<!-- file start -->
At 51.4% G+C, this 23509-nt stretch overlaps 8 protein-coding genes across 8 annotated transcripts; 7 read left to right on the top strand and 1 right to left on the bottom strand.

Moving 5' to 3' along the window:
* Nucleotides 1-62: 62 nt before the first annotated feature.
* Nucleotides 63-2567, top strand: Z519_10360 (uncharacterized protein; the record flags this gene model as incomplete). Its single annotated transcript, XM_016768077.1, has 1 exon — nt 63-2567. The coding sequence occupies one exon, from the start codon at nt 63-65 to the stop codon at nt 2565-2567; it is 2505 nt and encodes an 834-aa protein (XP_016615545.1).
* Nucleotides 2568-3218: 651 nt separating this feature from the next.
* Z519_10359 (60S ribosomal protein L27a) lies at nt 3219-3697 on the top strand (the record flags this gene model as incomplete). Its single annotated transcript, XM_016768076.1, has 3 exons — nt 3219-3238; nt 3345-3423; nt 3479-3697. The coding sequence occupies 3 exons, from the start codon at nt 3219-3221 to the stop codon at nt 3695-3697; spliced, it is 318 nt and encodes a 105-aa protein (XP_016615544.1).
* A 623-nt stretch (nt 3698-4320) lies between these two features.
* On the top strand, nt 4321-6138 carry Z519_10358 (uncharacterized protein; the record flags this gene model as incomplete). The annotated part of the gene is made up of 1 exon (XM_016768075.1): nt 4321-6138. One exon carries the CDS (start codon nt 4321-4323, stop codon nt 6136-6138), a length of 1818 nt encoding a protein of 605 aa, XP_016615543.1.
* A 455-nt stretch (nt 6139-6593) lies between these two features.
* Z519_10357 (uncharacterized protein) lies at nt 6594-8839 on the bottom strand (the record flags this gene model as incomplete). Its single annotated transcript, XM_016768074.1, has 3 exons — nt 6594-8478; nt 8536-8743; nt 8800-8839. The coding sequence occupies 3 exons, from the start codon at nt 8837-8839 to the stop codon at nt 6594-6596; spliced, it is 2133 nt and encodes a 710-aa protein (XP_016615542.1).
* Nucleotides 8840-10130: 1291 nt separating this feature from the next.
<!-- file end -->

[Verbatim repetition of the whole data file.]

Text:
At 51.4% G+C, this 23509-nt stretch overlaps 8 protein-coding genes across 8 annotated transcripts; 7 read left to right on the top strand and 1 right to left on the bottom strand.

Moving 5' to 3' along the window:
* Nucleotides 1-62: 62 nt before the first annotated feature.
* Nucleotides 63-2567, top strand: Z519_10360 (uncharacterized protein; the record flags this gene model as incomplete). Its single annotated transcript, XM_016768077.1, has 1 exon — nt 63-2567. The coding sequence occupies one exon, from the start codon at nt 63-65 to the stop codon at nt 2565-2567; it is 2505 nt and encodes an 834-aa protein (XP_016615545.1).
* Nucleotides 2568-3218: 651 nt separating this feature from the next.
* Z519_10359 (60S ribosomal protein L27a) lies at nt 3219-3697 on the top strand (the record flags this gene model as incomplete). Its single annotated transcript, XM_016768076.1, has 3 exons — nt 3219-3238; nt 3345-3423; nt 3479-3697. The coding sequence occupies 3 exons, from the start codon at nt 3219-3221 to the stop codon at nt 3695-3697; spliced, it is 318 nt and encodes a 105-aa protein (XP_016615544.1).
* A 623-nt stretch (nt 3698-4320) lies between these two features.
* On the top strand, nt 4321-6138 carry Z519_10358 (uncharacterized protein; the record flags this gene model as incomplete). The annotated part of the gene is made up of 1 exon (XM_016768075.1): nt 4321-6138. One exon carries the CDS (start codon nt 4321-4323, stop codon nt 6136-6138), a length of 1818 nt encoding a protein of 605 aa, XP_016615543.1.
* A 455-nt stretch (nt 6139-6593) lies between these two features.
* Z519_10357 (uncharacterized protein) lies at nt 6594-8839 on the bottom strand (the record flags this gene model as incomplete). Its single annotated transcript, XM_016768074.1, has 3 exons — nt 6594-8478; nt 8536-8743; nt 8800-8839. The coding sequence occupies 3 exons, from the start codon at nt 8837-8839 to the stop codon at nt 6594-6596; spliced, it is 2133 nt and encodes a 710-aa protein (XP_016615542.1).
* Nucleotides 8840-10130: 1291 nt separating this feature from the next.